Un-Civil War: The Birth of TNA Wrestling


Brian Damage

This year we will see more of Jeff Jarrett’s Global Force Wrestling. Its creation follows a decade or so on from the formation of Total Non-stop Action (TNA) and it is how that company was created that is the focus of this piece.

It all started…innocently enough…on a fishing trip. A former WCW employee and website host Bob Ryder accompanied by the father and son team of Jerry and Jeff Jarrett sat in a boat and talked wrestling. Bob Ryder and Jeff Jarrett talked about their futures…as WCW was just bought out by the WWE. With no other alternatives…wrestling had become a one company show. Jerry Jarrett…..who was formerly a successful wrestler/promoter in the Memphis territory was happily retired.


The elder Jarrett was now out of the wrestling business and in construction and project development. He had offered his son Jeff a job in his business…but Jeff just wasn’t ready to hang up his tights. Instead, Jeff and Bob Ryder was dreaming of starting their own wrestling promotion. A promotion that would be the alternative to the WWE…a mantle once in place for WCW. The talk became more passionate and the idea began to blossom into a plan.

The only issue…was they needed Jerry Jarrett and his years of wrestling expertise to come on board. It took a lot of convincing…but once Jerry decided to join the idea and gather up financial backers…this once random idea on a fishing boat started to grow legs.


On May 10th, 2002…TNA wrestling aka Total Non Stop Action wrestling was born. It started…interestingly enough…as a pay per view only company at first. The reasons behind that concept were simple…after years of monster television ratings with the WCW/WWF Monday Night Wars……interest for the wrestling business began to dry up. June 19th, 2002…TNA held its first pay per view show with a team called the Flying Elvises Vs Jerry Lynn, Low Ki and Aj Styles as the first televised match.

As TNA wrestling was slowly growing a solid fan base…the power structure behind the scenes started to unravel. The concepts of what TNA should be and not be…became a source of tension. On one side, you had Jeff Jarrett who wanted the TNA brand to be young, hip and edgy. On the other side was Jeff’s father Jerry who wanted to keep TNA wrestling very traditional. The biggest sticking point was whose ideas and concepts would win out.


Enter Vince Russo…who as we all know…had some great success in the WWE’s ‘Attitude Era’ under the direction of Vince McMahon. He later defected to WCW to turn around that company with failed success. Russo and Jeff Jarrett were friends and in a lot of ways…felt loyal to Russo after Russo was loyal to him in both the WWE and WCW. Vince Russo was the antithesis of what Jerry Jarrett believed pro wrestling to be.

Russo was about sex and soap operish storylines, titles were just TV props and had no significant meaning to him as a creative writer. Jerry Jarrett believed in pro wrestling telling the story and where winning a title meant something special. It was obvious that this was a relationship that was destined to fail…and it did.

Jeff Jarrett had to make a decision…either Vince Russo goes or his father goes. Would he pick crash TV over a traditional wrestling product? In Jeff’s eyes…at least business wise…the decision was easy. He felt that wrestling needed to evolve and adapt to the ever changing times. Jeff believed Russo’s vision for TNA had a longer shelf life than that of his father Jerry’s. So with that, Vince Russo was in and Jerry Jarrett was out.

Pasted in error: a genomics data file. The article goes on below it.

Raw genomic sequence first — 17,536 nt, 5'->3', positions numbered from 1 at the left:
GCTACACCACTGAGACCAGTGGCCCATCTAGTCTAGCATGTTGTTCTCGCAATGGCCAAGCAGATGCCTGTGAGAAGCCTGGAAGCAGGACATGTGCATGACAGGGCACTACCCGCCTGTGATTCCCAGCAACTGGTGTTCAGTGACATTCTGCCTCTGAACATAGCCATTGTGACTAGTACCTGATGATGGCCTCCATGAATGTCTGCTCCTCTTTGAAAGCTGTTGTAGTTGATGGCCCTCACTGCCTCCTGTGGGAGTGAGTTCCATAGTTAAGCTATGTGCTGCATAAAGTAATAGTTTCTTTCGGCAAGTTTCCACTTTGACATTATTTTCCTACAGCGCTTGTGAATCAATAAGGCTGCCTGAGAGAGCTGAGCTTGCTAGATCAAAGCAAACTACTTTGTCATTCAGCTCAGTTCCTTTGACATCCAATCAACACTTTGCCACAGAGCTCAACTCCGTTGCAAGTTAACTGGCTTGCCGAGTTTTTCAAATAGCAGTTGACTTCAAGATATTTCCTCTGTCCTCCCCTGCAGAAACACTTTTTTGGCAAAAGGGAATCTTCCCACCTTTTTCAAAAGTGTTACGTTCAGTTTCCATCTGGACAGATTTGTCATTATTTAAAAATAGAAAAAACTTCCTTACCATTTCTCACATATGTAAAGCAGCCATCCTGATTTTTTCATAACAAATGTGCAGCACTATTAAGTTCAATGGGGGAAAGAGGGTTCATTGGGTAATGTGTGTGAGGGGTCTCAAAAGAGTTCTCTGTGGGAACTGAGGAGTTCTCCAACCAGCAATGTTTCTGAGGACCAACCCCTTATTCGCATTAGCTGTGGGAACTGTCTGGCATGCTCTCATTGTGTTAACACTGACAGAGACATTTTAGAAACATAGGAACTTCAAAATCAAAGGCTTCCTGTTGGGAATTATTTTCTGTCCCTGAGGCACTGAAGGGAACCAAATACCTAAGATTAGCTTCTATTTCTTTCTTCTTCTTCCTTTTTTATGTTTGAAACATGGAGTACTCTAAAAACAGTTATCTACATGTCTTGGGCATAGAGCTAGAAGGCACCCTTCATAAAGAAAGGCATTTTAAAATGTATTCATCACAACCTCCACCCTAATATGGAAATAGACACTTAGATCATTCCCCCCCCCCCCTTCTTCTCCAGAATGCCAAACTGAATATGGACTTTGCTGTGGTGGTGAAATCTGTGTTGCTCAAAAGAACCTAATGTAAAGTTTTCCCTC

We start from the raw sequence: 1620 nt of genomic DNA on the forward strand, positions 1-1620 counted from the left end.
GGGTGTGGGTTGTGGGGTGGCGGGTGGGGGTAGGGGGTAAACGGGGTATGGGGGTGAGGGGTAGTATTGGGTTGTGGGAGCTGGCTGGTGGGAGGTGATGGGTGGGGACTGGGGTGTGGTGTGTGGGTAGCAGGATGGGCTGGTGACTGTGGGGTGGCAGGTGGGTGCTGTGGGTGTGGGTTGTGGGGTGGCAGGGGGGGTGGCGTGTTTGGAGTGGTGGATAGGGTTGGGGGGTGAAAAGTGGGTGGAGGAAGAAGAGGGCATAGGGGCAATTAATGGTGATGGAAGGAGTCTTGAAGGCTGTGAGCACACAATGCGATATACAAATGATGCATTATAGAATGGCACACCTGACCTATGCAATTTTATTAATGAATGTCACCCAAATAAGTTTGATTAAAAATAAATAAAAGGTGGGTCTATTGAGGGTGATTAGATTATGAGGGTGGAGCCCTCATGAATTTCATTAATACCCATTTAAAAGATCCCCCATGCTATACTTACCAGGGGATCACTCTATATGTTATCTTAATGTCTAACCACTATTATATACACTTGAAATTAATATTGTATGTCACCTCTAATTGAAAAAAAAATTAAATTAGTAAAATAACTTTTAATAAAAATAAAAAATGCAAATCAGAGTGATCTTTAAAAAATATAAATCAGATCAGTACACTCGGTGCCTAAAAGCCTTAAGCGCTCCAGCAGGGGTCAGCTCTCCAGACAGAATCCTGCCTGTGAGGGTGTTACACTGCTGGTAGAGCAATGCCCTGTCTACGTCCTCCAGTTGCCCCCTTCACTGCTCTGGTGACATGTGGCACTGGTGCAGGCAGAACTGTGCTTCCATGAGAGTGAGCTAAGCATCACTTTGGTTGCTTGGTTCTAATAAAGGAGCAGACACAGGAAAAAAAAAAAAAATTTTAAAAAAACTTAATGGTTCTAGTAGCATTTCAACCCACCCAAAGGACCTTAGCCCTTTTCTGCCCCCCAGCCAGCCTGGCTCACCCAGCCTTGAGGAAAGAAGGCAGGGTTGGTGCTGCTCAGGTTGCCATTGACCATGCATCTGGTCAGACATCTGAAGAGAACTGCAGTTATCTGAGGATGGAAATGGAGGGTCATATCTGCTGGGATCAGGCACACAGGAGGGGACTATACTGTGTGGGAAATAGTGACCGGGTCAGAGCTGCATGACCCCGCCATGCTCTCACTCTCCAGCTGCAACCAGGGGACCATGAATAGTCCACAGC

The decision…although strictly business…turned extremely personal. Jerry felt betrayed by his son and the two would have a bad falling out. The father and son would stop speaking to each other for the next 10 years or so. Not only did the rift have them stop communicating as a family…it also pushed the Jarretts into business rivals.


Jerry Jarrett had discovered a future wrestler by the name of Oleg Prudius. Oleg was a large man who stood 6’6 inches tall and weighed over 300 pounds. He had a background in martial arts and was very agile for his size. Instead of signing him to a TNA deal…Jerry took Oleg Prudius to the WWE. Prudius would later be known to WWE fans as Vladimir Kozlov.

Jeff-Jarrett Jill

It didn’t end there…the rift became so bad that when Jeff’s first wife Jill died of cancer….Jerry did not show up for the funeral. Birthdays were missed…Holidays spent apart…all because of a difference in wrestling philosophies and who should run the business of TNA.

As it turned out….Jeff Jarrett would sell a majority stake in his company to Dixie Carter and eventually was phased out of TNA’s plans in 2013. That led to Jarrett forming a new company called Global Force Wrestling. Jarrett and Dixie started a new partnership and that led to Jeff being inducted into TNA’s Hall of Fame. Thankfully, Jeff and Jerry began speaking to each other again in 2015 and have begun to repair a very strained relationship.

When Jerry Jarrett was asked if he had any regrets about the formation of TNA wrestling…Jerry was quick to respond with a “Yes.” I can’t say I blame him one bit.


4 thoughts on “Un-Civil War: The Birth of TNA Wrestling

  1. I can understand what Jeff wanted in order to appeal to fans that needed something that wasn’t WWE or anything in the past but he did take the wrong approach. I think Jerry Jarrett knew a lot but I think his idea of tradition was something that was too old-school. Another problem is that while Jeff is a good wrestler. His ego did unfortunately hurt the company as he wanted to be the man but I don’t think fans buy him as a main eventer or a draw. Now TNA is on its last legs as GFW could be the last shot that Jeff needed not just to revive his career but also give audiences something other than the WWE but he’s going to have to deal with Ring of Honor, Lucha Underground, New Japan, and other indie organizations that already have something going that is drawing fans away from “sports entertainment”.


  2. Pingback: This Week in Wrestling 2015 week 41 | Ring the Damn Bell

  3. What was left out of this article — as tends to be the habit with most of the articles on this site — are the facts and/or nuances that made (insert topic here) something historically noteworthy beyond a Wikipedia mention. In this case, what made NWA TNA successful in gaining recognition as something more than just another product (enter Dixie and Panda Energy), and a viable contender to the stranglehold WWE had on the industry at the time moving forward, was a culmination of everything the sport had to offer athletically, stylistically, and aesthetically.